Like many other moviegoers, I felt ALL of the feelings when I saw Avengers: Infinity War earlier this year. When I got home from my screening of it in late April, my brother (who had seen it earlier that day with a friend) asked me what I thought of it. I told him, “That was upsetting.” After all, I’d been invested in these characters for nearly a decade, and I just had to sit there and watch them suffer for over two hours. And yet I still love the series, and I will gladly re-watch my favorite installments every so often.
Writers like Angela Watercutter at Wired seem to believe that Marvel’s grand success with their Cinematic Universe is that they got people to follow a large cast of characters for a decade and watch them come together to fight a huge threat that had been implied and hinted at for years. While Watercutter has a point that the MCU’s success in that area is unprecedented for films, that approach is not new to other realms of fiction. After all, both Marvel and DC have been churning out event comics for decades. The MCU also rose to pop cultural dominance during the same decade as HBO’s Game of Thrones, the smash-hit adaptation of George R. R. Martin’s door-stopper A Song of Ice and Fire series. Additionally, we have to consider that a good chunk of the young people in the audience are Millennials (Hi, that’s me!), and our generation waited a good decade to find out what happened to Harry Potter and the Wizarding World. Also, Star Wars exists. People can and will follow characters over decades. This should no longer surprise anyone.
These epic franchises have their roots in much older storytelling traditions, mainly the mythological cycles. The mythological cycle you’re probably most familiar with is the Trojan Cycle, which was made up of several installments. Only two full installment survived to the modern age: The Iliad and The Odyssey. The rest we know about because they survived in fragments or quotations.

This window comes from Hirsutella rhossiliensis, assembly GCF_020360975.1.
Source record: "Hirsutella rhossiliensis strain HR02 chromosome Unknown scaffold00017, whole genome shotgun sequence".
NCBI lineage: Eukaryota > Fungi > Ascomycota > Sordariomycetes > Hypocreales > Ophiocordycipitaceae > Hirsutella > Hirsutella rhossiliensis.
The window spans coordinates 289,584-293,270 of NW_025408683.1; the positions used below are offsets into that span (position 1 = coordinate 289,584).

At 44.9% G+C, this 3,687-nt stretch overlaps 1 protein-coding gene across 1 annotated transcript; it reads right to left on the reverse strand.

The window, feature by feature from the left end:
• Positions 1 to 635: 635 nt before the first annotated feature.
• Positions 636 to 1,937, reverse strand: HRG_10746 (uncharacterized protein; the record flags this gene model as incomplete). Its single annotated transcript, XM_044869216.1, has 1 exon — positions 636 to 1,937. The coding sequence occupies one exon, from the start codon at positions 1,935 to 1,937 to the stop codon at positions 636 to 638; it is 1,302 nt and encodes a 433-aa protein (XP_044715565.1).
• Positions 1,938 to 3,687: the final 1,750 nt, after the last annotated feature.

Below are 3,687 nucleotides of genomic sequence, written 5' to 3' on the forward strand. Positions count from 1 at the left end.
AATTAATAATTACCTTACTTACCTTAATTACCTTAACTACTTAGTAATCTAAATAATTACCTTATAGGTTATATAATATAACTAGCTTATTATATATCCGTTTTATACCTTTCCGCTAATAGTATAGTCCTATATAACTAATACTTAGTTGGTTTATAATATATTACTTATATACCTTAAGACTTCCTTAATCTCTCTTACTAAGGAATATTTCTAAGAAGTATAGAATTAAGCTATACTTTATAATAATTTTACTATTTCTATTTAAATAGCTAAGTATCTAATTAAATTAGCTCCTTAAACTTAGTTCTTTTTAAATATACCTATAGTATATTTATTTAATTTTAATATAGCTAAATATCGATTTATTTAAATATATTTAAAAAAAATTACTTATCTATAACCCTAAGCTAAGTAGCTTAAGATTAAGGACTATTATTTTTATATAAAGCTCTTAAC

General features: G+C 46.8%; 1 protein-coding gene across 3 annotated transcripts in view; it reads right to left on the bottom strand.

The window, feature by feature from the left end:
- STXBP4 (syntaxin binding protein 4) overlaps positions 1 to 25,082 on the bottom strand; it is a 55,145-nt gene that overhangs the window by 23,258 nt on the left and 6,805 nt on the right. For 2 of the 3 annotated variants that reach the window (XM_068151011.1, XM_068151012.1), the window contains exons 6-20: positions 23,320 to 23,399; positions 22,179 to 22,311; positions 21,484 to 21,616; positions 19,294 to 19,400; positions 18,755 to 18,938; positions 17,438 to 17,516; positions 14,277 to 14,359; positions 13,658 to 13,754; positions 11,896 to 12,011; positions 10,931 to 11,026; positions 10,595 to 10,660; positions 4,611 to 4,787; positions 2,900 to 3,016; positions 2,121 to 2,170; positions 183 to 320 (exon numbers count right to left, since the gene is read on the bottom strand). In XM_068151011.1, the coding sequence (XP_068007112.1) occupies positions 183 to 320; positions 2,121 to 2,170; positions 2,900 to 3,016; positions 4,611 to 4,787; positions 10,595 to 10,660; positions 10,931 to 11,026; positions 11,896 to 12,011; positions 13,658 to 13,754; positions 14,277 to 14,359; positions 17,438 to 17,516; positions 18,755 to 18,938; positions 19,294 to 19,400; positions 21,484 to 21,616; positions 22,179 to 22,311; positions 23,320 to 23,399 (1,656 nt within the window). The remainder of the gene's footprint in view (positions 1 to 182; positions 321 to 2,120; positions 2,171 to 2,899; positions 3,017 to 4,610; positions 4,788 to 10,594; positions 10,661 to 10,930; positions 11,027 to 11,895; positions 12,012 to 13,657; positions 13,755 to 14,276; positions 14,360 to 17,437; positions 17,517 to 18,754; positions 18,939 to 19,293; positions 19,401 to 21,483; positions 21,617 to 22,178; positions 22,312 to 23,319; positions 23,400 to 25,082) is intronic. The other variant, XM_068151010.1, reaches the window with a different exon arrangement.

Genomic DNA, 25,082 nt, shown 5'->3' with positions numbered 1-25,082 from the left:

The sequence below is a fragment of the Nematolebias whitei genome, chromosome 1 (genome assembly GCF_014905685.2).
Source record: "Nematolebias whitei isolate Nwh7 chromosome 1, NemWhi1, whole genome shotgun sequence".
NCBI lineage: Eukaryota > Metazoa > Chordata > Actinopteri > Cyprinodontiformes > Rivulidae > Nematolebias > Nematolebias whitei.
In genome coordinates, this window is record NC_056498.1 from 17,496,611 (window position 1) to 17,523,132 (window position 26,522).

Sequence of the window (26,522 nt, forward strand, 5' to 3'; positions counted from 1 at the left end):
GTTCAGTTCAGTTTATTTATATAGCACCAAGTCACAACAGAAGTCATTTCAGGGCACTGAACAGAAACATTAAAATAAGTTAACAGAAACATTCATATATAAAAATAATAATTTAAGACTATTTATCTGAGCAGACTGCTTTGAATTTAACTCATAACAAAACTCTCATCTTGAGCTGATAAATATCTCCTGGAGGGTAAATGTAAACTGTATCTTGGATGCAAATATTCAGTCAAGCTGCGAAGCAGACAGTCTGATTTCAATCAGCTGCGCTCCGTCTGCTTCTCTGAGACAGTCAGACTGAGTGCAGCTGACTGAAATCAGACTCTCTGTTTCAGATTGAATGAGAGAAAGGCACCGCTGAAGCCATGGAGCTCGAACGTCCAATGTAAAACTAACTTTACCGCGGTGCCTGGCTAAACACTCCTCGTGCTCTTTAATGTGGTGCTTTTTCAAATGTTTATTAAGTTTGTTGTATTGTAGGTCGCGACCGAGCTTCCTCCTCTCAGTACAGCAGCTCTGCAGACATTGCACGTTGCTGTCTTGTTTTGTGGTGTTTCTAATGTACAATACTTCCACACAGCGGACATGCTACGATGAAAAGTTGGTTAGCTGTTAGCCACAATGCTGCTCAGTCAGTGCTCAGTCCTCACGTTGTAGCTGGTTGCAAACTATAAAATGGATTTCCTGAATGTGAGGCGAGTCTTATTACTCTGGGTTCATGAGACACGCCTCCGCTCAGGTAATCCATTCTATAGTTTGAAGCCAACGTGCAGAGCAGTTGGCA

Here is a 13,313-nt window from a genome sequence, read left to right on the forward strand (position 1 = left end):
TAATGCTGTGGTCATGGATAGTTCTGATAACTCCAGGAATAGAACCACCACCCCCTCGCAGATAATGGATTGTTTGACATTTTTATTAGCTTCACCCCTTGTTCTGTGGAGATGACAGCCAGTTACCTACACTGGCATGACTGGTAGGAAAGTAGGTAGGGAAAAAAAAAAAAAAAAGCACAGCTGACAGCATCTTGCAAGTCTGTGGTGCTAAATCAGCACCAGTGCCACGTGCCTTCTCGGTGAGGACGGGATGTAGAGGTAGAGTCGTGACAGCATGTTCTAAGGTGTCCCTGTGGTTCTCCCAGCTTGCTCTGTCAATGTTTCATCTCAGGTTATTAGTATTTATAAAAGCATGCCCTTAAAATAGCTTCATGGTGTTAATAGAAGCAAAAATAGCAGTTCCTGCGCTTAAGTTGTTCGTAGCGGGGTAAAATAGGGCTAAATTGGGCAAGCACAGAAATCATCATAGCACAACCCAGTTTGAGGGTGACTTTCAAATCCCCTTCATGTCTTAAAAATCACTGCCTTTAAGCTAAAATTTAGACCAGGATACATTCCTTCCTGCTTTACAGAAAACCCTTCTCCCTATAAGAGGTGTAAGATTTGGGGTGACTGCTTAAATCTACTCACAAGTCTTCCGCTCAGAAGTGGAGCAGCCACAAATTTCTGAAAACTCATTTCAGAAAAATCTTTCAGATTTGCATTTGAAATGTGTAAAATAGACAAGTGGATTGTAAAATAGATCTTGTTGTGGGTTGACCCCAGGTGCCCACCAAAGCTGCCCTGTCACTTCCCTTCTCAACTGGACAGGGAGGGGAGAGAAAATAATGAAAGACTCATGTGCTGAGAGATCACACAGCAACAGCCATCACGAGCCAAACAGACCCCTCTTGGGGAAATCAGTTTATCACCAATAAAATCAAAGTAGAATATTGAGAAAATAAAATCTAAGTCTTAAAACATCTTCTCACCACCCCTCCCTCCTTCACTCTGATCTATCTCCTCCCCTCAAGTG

Other mythological cycles include the Fenian Cycle and the Red Branch Cycle in Irish Mythology, each of which chronicles the tales of different heroes. The Fenian Cycle follows Finn and the Fianna, a band of heroes who rove around Munster (Southwest Ireland) have different adventures. In these stories, Finn sometimes has to suck his thumb to access special knowledge he gained when he burned his thumb while cooking the Salmon of Knowledge for his mentor. Also, Finn fathered his son Oisin (pronounced “Uh-SHEEN”) on a deer that a sorcerer turned into a woman. The Red Branch Cycle follow Cuchulainn (pronounced “Cuh-HOO-lin”) in Ulster (Northern Ireland), and his biggest adventure is “The Cattle Raid of Cooley”, where he has to retrieve a stolen cow while the rest of the men of Ulster experience labor pains because of a curse laid on them by the goddess Macha. Yes, these stories sound quite bonkers. Well, superhero stories are bonkers, too, with tales of supermen falling from the stars and being weakened by green rocks, young men getting bitten by special spiders, and billionaires who spend too much time in caves. People were following these types of stories thousands of years ago. Watercutter shouldn’t be asking, “Why do people enjoy these types of stories?” The real question is, “Why would they ever have stopped enjoying these stories?”
I think about the parallels between the MCU and older mythologies a lot. Probably too much. After all, aren’t the Avengers just a bit like the Fianna, with the way they run around, having adventures and enjoying friendly relationships with each other? Also, both Captain America and Star-Lord are men out of time, one returning to a world that moved on with out him, and the other remaining stuck as a human homage to the 1980s. Their predicaments are similar to those of Oisin (yes, the son of Finn and the deer-woman; his name means “little deer”) and Bran in Irish mythology. Both of these heroes venture to the Otherworld (the land of the sidhe–the fairies, essentially), and they stay there a year. When each hero returns, he finds that he has missed hundreds of years in the mortal world, and everyone he loves is dead. Poor Oisin even turns into an old man when he touches the ground upon his return. Thank goodness Captain America avoided that fate! Super-soldier serum works all kinds of wonders!
To sum all of this babbling up: we love superhero movies and shows because they are a modern incarnation of the sorts of stories that humans have always loved. Modern incarnations that come with merchandising, intellectual property rights, and copyright issues, but at they’re core, they’re the larger-than-life stories that have followed humanity through the ages.